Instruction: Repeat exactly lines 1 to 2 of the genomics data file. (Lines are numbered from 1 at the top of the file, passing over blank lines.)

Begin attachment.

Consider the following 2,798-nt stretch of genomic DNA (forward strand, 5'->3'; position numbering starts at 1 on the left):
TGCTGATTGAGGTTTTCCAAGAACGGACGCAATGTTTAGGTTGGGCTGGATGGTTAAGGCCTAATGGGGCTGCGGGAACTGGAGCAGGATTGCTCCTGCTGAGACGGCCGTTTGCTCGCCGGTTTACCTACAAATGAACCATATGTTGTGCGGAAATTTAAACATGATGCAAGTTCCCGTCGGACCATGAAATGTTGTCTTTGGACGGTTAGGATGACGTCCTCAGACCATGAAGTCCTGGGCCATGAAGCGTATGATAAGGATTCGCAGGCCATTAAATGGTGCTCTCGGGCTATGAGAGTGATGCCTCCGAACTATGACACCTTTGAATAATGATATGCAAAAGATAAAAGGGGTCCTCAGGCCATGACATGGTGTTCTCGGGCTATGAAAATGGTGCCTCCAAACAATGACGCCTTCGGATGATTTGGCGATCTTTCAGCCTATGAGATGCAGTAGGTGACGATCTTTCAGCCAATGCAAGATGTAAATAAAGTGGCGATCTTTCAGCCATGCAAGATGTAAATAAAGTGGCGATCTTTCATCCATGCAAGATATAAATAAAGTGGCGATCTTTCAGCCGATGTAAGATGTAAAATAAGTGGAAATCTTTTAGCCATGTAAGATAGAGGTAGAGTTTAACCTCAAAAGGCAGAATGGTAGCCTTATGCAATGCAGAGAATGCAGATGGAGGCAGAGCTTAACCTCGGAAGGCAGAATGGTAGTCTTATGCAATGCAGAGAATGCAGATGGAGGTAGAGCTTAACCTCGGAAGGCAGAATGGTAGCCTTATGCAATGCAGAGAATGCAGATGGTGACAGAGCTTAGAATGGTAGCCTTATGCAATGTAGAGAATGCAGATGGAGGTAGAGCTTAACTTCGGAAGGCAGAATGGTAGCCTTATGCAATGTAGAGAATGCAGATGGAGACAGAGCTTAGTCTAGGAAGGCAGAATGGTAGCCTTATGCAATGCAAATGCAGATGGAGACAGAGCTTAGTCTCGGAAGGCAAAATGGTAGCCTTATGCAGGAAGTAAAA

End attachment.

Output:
Consider the following 2,798-nt stretch of genomic DNA (forward strand, 5'->3'; position numbering starts at 1 on the left):
TGCTGATTGAGGTTTTCCAAGAACGGACGCAATGTTTAGGTTGGGCTGGATGGTTAAGGCCTAATGGGGCTGCGGGAACTGGAGCAGGATTGCTCCTGCTGAGACGGCCGTTTGCTCGCCGGTTTACCTACAAATGAACCATATGTTGTGCGGAAATTTAAACATGATGCAAGTTCCCGTCGGACCATGAAATGTTGTCTTTGGACGGTTAGGATGACGTCCTCAGACCATGAAGTCCTGGGCCATGAAGCGTATGATAAGGATTCGCAGGCCATTAAATGGTGCTCTCGGGCTATGAGAGTGATGCCTCCGAACTATGACACCTTTGAATAATGATATGCAAAAGATAAAAGGGGTCCTCAGGCCATGACATGGTGTTCTCGGGCTATGAAAATGGTGCCTCCAAACAATGACGCCTTCGGATGATTTGGCGATCTTTCAGCCTATGAGATGCAGTAGGTGACGATCTTTCAGCCAATGCAAGATGTAAATAAAGTGGCGATCTTTCAGCCATGCAAGATGTAAATAAAGTGGCGATCTTTCATCCATGCAAGATATAAATAAAGTGGCGATCTTTCAGCCGATGTAAGATGTAAAATAAGTGGAAATCTTTTAGCCATGTAAGATAGAGGTAGAGTTTAACCTCAAAAGGCAGAATGGTAGCCTTATGCAATGCAGAGAATGCAGATGGAGGCAGAGCTTAACCTCGGAAGGCAGAATGGTAGTCTTATGCAATGCAGAGAATGCAGATGGAGGTAGAGCTTAACCTCGGAAGGCAGAATGGTAGCCTTATGCAATGCAGAGAATGCAGATGGTGACAGAGCTTAGAATGGTAGCCTTATGCAATGTAGAGAATGCAGATGGAGGTAGAGCTTAACTTCGGAAGGCAGAATGGTAGCCTTATGCAATGTAGAGAATGCAGATGGAGACAGAGCTTAGTCTAGGAAGGCAGAATGGTAGCCTTATGCAATGCAAATGCAGATGGAGACAGAGCTTAGTCTCGGAAGGCAAAATGGTAGCCTTATGCAGGAAGTAAAA